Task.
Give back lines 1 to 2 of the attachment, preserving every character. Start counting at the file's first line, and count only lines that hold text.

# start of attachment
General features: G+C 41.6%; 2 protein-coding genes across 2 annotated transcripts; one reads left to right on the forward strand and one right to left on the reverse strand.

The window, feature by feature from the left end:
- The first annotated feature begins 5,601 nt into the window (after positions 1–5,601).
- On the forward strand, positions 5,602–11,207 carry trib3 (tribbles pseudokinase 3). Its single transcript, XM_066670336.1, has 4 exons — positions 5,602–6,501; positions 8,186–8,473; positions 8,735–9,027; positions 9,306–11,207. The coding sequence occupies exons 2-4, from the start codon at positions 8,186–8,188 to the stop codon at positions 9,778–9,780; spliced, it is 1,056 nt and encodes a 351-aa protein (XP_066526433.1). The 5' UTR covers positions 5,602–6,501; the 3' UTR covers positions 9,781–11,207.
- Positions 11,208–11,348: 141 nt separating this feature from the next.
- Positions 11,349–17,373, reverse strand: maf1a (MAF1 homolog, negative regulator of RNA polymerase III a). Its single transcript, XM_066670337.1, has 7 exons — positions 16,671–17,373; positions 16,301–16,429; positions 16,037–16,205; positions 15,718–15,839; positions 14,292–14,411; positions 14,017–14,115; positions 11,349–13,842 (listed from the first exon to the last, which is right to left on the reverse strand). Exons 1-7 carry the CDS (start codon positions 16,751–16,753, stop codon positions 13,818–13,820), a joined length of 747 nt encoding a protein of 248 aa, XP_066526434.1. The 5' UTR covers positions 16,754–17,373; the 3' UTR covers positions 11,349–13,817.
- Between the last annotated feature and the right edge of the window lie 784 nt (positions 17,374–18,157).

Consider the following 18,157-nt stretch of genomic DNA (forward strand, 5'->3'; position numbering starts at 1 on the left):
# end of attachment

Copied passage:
General features: G+C 41.6%; 2 protein-coding genes across 2 annotated transcripts; one reads left to right on the forward strand and one right to left on the reverse strand.

The window, feature by feature from the left end: